Saudi Arabia’s banks need to re-open their purses and resume normal lending to take advantage of soaring deposits and better economic conditions in the world’s oil powerhouse, the Gulf Kingdom’s largest bank said on Tuesday.
The risk averse environment of 2010 prompted the country’s 12 commercial banks to maintain favorable liquidity positions moving into 2011, National Commercial Bank (NCB) said in a study sent to Emirates 24/7.
Deposits expanded by 11 per cent in the first quarter of 2011 on an annual basis to reach an all time high of SR1072.5 billion ($286 billion) while loans only grew by 3.4 per cent over the same period to reach SR763.5 billion ($204 billion).
NCB said the relatively tighter lending criteria pushed deposits to expand at a much faster rate than loans, thereby reducing the Loans-to-Deposits (L/D) ratio to a six-year low of 71.1 per cent at the end of the first quarter and reaffirming the banks' cautious attitude toward lending.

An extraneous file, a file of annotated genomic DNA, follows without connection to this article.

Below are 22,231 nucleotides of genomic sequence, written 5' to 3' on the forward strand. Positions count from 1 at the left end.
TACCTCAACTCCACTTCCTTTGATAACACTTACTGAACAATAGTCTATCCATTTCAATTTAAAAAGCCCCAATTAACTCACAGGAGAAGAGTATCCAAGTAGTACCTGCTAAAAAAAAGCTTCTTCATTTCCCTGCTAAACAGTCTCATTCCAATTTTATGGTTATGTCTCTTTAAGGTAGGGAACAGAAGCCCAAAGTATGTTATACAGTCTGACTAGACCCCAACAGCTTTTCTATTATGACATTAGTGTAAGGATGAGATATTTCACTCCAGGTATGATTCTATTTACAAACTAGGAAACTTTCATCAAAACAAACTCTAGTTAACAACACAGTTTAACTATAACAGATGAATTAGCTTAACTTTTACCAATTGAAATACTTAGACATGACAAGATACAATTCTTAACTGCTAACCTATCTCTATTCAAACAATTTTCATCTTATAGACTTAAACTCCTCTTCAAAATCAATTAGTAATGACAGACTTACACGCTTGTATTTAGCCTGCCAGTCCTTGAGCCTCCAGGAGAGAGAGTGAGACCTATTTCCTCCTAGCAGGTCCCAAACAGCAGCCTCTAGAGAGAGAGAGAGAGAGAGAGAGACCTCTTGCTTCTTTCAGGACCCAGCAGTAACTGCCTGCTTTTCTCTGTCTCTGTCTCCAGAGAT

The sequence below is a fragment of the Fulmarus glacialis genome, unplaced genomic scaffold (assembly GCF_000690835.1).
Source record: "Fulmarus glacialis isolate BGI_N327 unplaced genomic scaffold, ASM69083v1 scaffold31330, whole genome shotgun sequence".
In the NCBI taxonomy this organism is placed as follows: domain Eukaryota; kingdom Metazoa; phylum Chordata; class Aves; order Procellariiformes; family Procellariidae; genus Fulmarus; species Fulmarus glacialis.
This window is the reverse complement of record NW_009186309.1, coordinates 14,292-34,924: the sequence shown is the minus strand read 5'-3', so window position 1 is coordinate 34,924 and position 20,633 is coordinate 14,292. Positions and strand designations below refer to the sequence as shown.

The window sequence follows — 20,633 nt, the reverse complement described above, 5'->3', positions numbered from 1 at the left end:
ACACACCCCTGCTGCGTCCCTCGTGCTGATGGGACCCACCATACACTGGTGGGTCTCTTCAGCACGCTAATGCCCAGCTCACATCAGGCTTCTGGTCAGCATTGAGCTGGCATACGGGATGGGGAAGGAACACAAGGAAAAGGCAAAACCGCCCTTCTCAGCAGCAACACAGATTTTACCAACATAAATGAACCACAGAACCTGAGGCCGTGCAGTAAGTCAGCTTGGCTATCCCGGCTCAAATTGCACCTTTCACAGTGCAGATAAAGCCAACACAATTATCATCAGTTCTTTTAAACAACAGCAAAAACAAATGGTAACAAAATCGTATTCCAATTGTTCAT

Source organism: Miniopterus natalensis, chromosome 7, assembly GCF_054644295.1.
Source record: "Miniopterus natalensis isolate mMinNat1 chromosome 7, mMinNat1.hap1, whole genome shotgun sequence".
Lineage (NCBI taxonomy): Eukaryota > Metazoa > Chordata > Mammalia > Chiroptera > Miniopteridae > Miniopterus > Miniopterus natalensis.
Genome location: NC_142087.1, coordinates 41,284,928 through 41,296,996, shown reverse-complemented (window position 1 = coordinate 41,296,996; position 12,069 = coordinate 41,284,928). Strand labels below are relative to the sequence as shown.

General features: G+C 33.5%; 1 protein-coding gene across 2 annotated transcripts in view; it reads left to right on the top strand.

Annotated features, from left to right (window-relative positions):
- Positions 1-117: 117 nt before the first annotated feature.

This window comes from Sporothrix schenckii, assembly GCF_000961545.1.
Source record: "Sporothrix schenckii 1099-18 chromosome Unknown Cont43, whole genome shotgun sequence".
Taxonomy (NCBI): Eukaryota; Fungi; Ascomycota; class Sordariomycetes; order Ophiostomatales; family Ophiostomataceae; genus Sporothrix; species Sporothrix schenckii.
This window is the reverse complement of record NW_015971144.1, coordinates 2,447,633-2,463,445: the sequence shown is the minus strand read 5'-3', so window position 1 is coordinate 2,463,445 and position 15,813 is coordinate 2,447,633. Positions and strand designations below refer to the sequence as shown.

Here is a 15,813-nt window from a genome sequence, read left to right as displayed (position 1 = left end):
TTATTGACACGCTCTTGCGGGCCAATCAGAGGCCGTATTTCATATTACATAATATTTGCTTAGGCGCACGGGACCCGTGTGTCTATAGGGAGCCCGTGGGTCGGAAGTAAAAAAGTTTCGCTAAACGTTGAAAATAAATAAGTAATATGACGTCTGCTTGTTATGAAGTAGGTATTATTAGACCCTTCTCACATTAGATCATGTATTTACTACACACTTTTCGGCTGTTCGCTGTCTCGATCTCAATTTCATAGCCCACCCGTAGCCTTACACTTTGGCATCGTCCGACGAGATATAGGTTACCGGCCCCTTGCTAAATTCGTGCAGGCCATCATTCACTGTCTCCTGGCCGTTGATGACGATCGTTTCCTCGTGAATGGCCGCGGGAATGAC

“The highly liquid stance of the banking industry in the Kingdom surely provides ample lending opportunities that are yet to be grasped…..as Saudi banks weathered the aftermath of the financial crisis, this marks the second year of a still highly liquid state,” NCB said.
“Saudi banks will need to redeploy these liquid assets, as the economy has proved to be resilient to external shocks…coupled with the recent royal decrees, and expected approval of the mortgage law, banks need to shift from amassing liquidity to expanding their loans portfolios.”
However, the report added, the May monetary data, released by SAMA, showed that the L/D ratio increased to 73.2 per cent. “This suggests that banks are gradually easing their lending criteria and eying new opportunities.”
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